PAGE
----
High End Promo — Dee Shultz & Erin Copper
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Camilla McLaughlin

Meet the New Tile

Today’s tile is as functional as ever, but more decorative and versatile.

Easily the Swiss Army knife of materials, tile has become as artistic as it is utilitarian.

Hand painted and carved, softly textured or dramatically undulated, tiles create focal points on walls in living rooms, dining rooms and bedrooms. Mother of pearl, glass, mercury glass and 24-carat gold fashion dynamic designs and ultra-luxe looks. And instead of a humdrum interplay of squares and rectangles, curves and tangents are apt to weave beautiful patterns while long linear planks streamline floors.

Unlike the structured compositions with borders and wainscoting popular not too long ago, walls today are being treated as one complete surface, says Jared Becker, vice president of design and marketing for Walker Zanger. Becker sees two divergent trends unfolding. One is very decorative, with all-over patterns, reliefs cut by water jets or mosaic shapes covering a wall like wallpaper. The other is minimalist, using one or two tile shapes that are basically plain except they are textured— perhaps brushed or hammered—and laid in some type of a pattern. Visual interest comes from the light playing off the surface.

Along with aesthetics, technology is the catalyst bringing tile into almost every room of the house. Digital imaging enables tiles to mimic any material from grasscloth to wood. Water jet cutting creates flowing curves and shapes that were unthinkable years ago. Additionally, large pieces of stone can be carved by machine and finished by hand. Becker points out that the technology to do this didn’t exist a few years ago.

“Ceramic offers amazing breadth of choice and style preference, and is naturally low maintenance. Glass, with its translucent nature and reflective qualities is also getting a lot of attention, as are metallics with their reactive glazes and textural interest,” says DeeDee Gundberg, product development portfolio manager for Ann Sacks.

“The key,” she says, “is not to mix too many materials or mediums. By keeping it simple and tasteful, your selection will remain fresh and inviting long after the color of the season has been replaced with the next ‘best’ shade.”

Looking ahead, Becker says, “Design boundaries are being pushed.” Texture will continue to be a big trend, as will products that combine different materials in one tile. Here, we illustrate some of the top trends unfolding today.

Wood Looks
“One of the biggest style trends of the year is the use of tile that emulates the look of wood,” says Lori Kirk-Rolley, senior marketing director of Daltile. The use of porcelain tile brings a hardwood look to new areas of the home. Driftwood — a chenille white, veining, cut, honed and polished limestone tile — was used in the National Association of Home Builders’ New American Home this year. The look was so realistic that you had to touch the floor to tell if it was stone or tile. It also demonstrates the growing preferences for long and lean, plank-sized rectangular tiles, which Kirk-Rolley says is a major trend this year.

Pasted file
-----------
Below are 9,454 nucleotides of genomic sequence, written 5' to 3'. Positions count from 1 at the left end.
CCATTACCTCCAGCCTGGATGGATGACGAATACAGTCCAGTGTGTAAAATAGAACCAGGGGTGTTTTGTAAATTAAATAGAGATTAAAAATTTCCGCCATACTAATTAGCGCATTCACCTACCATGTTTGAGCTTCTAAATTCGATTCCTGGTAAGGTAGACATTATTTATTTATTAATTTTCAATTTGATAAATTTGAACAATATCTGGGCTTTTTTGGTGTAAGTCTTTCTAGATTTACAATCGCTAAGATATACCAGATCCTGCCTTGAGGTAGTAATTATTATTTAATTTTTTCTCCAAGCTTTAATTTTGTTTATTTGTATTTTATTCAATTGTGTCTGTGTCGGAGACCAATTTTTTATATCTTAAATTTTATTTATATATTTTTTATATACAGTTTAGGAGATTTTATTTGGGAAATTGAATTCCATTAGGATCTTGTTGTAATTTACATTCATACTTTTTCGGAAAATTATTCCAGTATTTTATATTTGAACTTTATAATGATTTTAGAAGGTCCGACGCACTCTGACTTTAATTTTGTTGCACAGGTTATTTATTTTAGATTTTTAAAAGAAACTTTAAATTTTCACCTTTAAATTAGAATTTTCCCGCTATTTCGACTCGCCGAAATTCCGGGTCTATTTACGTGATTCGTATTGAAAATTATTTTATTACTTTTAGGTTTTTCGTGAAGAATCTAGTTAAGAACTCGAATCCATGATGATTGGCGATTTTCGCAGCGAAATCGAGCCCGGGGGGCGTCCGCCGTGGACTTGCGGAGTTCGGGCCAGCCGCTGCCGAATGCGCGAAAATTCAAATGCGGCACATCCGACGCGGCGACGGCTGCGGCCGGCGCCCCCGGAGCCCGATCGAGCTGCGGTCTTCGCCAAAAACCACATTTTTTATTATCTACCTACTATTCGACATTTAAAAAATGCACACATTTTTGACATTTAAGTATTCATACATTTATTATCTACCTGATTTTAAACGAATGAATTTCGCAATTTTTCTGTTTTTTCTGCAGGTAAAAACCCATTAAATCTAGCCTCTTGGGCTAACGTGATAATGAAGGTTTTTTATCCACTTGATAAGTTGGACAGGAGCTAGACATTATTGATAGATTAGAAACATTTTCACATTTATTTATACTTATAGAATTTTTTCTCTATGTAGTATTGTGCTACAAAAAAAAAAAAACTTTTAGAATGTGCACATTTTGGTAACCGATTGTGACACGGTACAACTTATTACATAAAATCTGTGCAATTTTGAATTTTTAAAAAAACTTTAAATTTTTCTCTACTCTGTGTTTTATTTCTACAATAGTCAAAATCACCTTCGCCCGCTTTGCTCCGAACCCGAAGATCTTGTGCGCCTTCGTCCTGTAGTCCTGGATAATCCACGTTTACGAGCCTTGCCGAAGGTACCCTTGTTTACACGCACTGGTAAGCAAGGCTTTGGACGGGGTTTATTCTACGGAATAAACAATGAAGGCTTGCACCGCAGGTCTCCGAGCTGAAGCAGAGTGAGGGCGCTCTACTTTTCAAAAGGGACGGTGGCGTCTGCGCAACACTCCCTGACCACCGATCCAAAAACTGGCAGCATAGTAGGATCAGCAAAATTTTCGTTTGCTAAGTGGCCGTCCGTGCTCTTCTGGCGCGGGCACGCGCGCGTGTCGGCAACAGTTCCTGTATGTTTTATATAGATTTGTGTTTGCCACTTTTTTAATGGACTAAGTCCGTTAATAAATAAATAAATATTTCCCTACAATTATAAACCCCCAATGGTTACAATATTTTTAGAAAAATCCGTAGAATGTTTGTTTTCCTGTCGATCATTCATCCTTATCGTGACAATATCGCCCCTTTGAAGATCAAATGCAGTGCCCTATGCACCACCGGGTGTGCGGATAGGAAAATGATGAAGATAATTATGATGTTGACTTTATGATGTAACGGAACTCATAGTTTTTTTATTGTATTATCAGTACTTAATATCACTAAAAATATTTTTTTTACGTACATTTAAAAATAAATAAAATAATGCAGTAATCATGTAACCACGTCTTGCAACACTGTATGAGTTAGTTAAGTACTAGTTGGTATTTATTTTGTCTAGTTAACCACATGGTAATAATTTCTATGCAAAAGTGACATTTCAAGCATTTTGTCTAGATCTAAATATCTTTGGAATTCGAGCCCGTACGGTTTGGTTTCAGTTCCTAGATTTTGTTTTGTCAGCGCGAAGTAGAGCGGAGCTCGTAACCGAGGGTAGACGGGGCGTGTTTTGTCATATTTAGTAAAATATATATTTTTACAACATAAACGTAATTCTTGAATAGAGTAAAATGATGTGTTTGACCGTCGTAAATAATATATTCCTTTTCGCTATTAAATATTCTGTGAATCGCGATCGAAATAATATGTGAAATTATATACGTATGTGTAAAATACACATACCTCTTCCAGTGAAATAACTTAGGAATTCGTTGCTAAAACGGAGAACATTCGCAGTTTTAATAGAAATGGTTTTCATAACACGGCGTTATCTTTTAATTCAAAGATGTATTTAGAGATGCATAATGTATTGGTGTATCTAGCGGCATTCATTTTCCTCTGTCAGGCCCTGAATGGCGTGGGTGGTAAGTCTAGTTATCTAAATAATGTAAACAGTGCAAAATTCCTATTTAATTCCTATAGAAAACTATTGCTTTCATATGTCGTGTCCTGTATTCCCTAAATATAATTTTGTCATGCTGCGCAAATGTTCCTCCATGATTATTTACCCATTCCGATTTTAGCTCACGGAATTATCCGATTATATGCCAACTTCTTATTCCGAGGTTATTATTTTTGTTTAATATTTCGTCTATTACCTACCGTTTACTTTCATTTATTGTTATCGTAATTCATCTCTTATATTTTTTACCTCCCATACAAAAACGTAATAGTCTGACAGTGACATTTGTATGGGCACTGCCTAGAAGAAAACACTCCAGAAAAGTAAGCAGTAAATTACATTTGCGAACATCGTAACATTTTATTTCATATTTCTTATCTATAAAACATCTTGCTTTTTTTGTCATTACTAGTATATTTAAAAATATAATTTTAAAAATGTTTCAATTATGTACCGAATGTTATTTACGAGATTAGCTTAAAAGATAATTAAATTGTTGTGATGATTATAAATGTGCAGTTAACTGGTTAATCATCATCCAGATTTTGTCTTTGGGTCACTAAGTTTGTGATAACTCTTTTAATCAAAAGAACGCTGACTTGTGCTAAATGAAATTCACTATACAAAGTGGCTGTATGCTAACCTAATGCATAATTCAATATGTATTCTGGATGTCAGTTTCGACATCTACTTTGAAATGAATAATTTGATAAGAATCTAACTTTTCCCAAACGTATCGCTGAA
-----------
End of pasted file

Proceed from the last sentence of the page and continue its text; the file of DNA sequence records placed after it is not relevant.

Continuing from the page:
Not Just a Flat Surface
Textures and carving add dimension to tiles today, but even a single carved tile can add dramatic impact.

Also creating visual interest are mosaics using highs and lows that bring depth and dimension to a space. In kitchens and baths, a mosaic back-splash often extends to the ceiling rather than just above the counter.

Tone on Tone
Artistic Tiles’ Chrysanthemum is a dazzling stone and natural river shell, jet-cut mosaic, featuring petals of polished Calacatta Gold marble paired with hints of white natural river-shell inserts. The mix of white on white elevates this classic design, says Nancy Epstein, founder and CEO of Artistic Tile, and it also reflects some of the biggest trends of 2012.

Monochromatic looks, especially white on white, are in vogue, as are organic — rather than geometric — shapes. But it also demonstrates water-jet technology.

Warm beige and cream palettes continue to reign as the most desired colors for the Daltile brand. However, Kirk-Rolley says, “We have recently seen an increased interest in grays, specifically cooler grays, and anticipate this will continue in the years to come.”

Creating Magic
Probably nothing shows the power of tile more than the use of historic or signature reproductions. Mercury glass tiles surfaced with a vintage patina from Tilevera can bring the magic of the Hearst Castle to rooms today.

The color palette for the hand-painted tiles in the collection is derived directly from Hearst Castle and from sketches by the architect, Julia Morgan. Designs range from ornate florals to classical Roman statuary. Pattern tile has Gothic and Moroccan influences. Actual wood tiles that have been embellished, treated and sealed (they can be used inside and outside) are part of the collection as well.

Clean and Green
Manufactured using Daltile’s state-of-the-art digital printing technology, San Michele captures natural stone’s subtle shades and veining and emulates antiqued travertine. The company’s Microban technology is incorporated into the glaze resists dirt. Daltile also manufactures tiles using post-consumer materials.